James Oglethorpe

(James Edward Oglethorpe)


James Oglethorpe was born in Surrey and attended Corpus Christi College in Oxford, but he had not remained at the school a year before he left to join the army of Prince Eugene of Savoy. He soon became aide-de-camp to the prince, serving with distinction during the Austro-Turkish War of 1716, and upon his return home he was elected a Member of Parliament. While in office, he proposed the improvement of debtor’s prisons and the settlement of a colony in America for bankrupt citizens and oppressed Protestants. His first reform came about in 1728, but the results were not optimal; many of those in prison were simply released without any means of financial support, further intensifying Oglethorpe’s larger problem of urbanization. In order to combat the issue, James and his associates petitioned in 1730 to form the Trustees for the Establishment of the Colony of Georgia in America. The petition was approved two years later, and Oglethorpe immediately set out for the New World with a group of colonists.

James Oglethorpe
In Georgia, Oglethorpe established a detailed system of agrarian equality, with land ownership limited to fifty acres. He worked closely with the Yamacraw tribe, from whom he purchased large amounts of property, and he built several defensive forts surrounding the settlement; located between two other colonies, the region was a highly contested and coveted area. Those who came to Georgia were primarily religious refugees and English artisans, and Oglethorpe accepted all newcomers save for Roman Catholics. In 1734, he established the area’s first Masonic Lodge. Slavery was originally banned, but this decision decreased the work force and led many to leave the colony. Later, after Oglethorpe’s departure, the ban was lifted.

In 1835, Oglethorpe travelled to England to meet George II, bringing with him a group of Cherokee men. Some English nobles originally opposed his work in Georgia, but they soon relented, even choosing to support the colony. Back in America, Oglethorpe carried out several impressive raids during the War of Jenkins Ear between Georgia and Spanish Florida, a component of the larger War of the Austrian Succession. During the battle, he failed to take St. Augustine but later commanded British forces in their victory at the Battle of Bloody Marsh. Oglethorpe later returned to England, where he served in the British Army. During this time, he had been steadily creating a force of rangers to protect Georgia from future Spanish attacks, but when he heard news of Scottish Jacobite risings in northern England, he immediately offered his troops for service. He and his men forced the Jacobites to retreat, but they were unsuccessful in capturing them, and Oglethorpe was court-martialed for not pursuing his targets with enough aggression. He was acquitted and given the rank of general, but he never served again.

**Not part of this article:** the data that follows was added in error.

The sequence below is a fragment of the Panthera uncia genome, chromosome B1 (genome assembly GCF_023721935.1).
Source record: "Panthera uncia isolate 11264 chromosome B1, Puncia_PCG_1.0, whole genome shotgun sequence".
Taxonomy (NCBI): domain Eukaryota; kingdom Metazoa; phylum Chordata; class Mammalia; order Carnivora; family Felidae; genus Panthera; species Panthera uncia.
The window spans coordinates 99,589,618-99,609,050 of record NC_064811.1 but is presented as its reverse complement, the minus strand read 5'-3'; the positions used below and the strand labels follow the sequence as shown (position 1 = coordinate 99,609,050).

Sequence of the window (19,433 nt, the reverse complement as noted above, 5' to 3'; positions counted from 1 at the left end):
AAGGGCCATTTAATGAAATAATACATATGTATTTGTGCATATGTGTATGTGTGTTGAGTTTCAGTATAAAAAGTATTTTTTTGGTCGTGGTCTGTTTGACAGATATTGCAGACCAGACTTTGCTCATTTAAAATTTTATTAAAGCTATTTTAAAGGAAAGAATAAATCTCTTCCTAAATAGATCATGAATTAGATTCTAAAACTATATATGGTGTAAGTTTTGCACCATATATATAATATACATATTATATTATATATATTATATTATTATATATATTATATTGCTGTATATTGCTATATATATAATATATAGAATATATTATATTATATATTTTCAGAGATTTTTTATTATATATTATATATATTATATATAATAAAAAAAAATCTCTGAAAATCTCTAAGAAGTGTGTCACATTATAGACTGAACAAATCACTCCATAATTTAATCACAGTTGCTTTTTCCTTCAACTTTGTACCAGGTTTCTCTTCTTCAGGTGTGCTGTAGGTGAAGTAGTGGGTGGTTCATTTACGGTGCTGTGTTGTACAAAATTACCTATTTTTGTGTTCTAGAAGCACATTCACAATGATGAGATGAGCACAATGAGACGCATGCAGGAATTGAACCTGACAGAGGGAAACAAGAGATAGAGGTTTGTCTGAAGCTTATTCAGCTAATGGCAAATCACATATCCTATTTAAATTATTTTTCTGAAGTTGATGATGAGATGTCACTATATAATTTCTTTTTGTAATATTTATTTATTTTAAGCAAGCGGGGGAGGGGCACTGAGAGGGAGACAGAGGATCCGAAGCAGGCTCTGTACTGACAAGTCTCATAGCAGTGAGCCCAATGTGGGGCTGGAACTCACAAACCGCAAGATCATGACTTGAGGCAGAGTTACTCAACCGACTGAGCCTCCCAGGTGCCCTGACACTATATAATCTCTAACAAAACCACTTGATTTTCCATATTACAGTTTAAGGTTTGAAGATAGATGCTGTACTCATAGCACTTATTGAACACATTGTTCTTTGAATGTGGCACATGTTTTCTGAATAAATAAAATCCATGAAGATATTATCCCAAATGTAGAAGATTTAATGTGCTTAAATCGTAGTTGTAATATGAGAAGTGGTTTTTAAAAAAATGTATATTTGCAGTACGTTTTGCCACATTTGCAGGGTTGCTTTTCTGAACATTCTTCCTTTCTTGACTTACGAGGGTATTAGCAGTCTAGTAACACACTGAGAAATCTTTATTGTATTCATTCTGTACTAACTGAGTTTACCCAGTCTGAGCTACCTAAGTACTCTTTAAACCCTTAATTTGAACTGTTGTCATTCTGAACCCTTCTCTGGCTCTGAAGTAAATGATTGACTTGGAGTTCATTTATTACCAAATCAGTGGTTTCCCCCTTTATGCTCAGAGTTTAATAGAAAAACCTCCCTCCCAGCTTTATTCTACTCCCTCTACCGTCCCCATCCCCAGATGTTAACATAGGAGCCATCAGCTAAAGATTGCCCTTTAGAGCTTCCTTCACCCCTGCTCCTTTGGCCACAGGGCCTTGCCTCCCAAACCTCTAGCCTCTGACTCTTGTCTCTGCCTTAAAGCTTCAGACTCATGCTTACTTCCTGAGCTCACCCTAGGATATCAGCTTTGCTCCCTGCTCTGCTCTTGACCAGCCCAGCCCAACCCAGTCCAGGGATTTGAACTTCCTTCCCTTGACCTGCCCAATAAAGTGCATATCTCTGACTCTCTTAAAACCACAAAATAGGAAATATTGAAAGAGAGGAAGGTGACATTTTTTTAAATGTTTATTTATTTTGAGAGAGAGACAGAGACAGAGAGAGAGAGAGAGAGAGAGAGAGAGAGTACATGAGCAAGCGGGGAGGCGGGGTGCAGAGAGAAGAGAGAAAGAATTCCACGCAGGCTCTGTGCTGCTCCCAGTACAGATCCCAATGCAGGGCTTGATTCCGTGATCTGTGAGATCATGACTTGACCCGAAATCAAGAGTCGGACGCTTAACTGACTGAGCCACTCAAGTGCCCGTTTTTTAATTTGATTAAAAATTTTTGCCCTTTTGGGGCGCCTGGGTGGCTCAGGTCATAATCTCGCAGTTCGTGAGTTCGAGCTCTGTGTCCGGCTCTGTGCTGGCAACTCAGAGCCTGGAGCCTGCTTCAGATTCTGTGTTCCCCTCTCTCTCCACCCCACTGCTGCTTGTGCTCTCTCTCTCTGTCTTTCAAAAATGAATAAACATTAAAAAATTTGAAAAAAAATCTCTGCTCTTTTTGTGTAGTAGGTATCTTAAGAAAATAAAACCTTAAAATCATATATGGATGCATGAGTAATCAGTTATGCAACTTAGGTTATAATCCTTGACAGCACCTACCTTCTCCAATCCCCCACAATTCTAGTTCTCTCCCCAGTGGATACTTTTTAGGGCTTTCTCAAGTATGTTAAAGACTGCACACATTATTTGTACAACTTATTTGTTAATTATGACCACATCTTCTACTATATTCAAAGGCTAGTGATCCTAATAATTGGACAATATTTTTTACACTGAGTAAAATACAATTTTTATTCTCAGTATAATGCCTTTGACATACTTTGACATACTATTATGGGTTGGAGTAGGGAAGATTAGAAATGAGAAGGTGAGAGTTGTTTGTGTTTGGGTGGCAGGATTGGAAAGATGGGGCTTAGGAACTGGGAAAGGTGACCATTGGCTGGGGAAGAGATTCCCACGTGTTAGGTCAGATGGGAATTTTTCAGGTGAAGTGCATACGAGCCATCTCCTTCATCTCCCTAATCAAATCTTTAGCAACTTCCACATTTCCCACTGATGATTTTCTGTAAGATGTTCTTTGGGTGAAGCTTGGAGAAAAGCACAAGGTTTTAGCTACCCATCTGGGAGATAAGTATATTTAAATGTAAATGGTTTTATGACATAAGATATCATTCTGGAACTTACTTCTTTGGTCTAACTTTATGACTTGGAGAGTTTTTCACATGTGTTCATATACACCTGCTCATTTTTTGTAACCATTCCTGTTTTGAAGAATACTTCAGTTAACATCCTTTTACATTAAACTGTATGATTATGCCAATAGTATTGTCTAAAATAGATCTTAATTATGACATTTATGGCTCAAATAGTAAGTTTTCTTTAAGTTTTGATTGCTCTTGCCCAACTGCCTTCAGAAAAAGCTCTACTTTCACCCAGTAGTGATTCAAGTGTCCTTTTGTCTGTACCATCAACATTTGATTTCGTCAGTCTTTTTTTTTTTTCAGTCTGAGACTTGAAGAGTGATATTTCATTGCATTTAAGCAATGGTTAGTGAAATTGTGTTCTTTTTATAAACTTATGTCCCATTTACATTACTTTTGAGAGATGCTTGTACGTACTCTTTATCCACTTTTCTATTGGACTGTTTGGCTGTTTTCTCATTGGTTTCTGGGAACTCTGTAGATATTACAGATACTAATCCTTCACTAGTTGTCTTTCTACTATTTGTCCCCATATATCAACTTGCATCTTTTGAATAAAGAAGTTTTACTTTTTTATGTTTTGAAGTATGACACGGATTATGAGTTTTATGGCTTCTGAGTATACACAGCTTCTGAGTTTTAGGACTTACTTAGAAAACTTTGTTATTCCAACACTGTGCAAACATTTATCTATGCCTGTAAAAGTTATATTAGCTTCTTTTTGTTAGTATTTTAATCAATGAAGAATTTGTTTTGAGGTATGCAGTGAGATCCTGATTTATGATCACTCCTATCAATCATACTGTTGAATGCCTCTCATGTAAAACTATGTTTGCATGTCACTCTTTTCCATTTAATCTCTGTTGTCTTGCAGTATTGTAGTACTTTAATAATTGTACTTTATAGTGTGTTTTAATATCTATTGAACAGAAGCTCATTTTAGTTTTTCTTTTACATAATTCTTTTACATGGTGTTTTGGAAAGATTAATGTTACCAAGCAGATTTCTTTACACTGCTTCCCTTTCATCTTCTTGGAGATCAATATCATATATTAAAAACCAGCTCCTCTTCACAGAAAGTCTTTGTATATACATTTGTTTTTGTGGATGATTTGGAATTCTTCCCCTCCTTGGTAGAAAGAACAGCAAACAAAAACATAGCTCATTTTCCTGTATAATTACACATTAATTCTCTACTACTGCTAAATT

In 1785, Oglethorpe met with U.S. Ambassador and future president John Adams during the latter’s visit to London. Oglethorpe died later that same year, and he was buried at All Saints’ parish church.

Key events during the life of James Oglethorpe:

Entered Corpus Christi College.
  Joined the army of Prince Eugene in Savoy.
Served during the Autro-Turkish War.
Elected a member of the English Parliament.
Led a committee to discuss prison reform.
Petitioned to form the Trustees for the Establishment of the Colony of Georgia in America.
Sailed to America with a group of colonists.
Established Georgia's first Masonic Lodge.
Visited England with a group of Cherokee.
Led several raids during the War of Jenkins Ear.
Returned to England.
Failed to capture retreating members of the Jacobite Rebellion in England.
  Was court-martialed for his failure but later acquitted.
Georgia's ban on slavery was lifted.
Met with John Adams.

Other Resources

Story Links
Book Links
Southern Indians  in  Indian History for Young Folks  by  Francis S. Drake
The Carolina Pirates  in  Story of the Thirteen Colonies  by  H. A. Guerber
Founding of Georgia  in  This Country of Ours  by  H. E. Marshall
How Oglethorpe Saved Georgia  in  Historical Tales: American II  by  Charles Morris
James Oglethorpe  in  Heroes of Progress in America  by  Charles Morris
Other Colonies  in  American History Stories, Volume I  by  Mara L. Pratt

Image Links

Oglethorpe's Landing
 in Indian History for Young Folks

General Oglethorpe
 in Indian History for Young Folks

James Oglethorpe
 in Builders of Our Country: Book I

Short Biography
John Adams Second President of the United States. Worked tirelessly to help establish the republic on steady footing.
Eugene of Savoy One of the Greatest generals of the Hapsburg Empire. Led Austria during the War of Spanish Succession.
George II Second Hanoverian Monarch of Britain.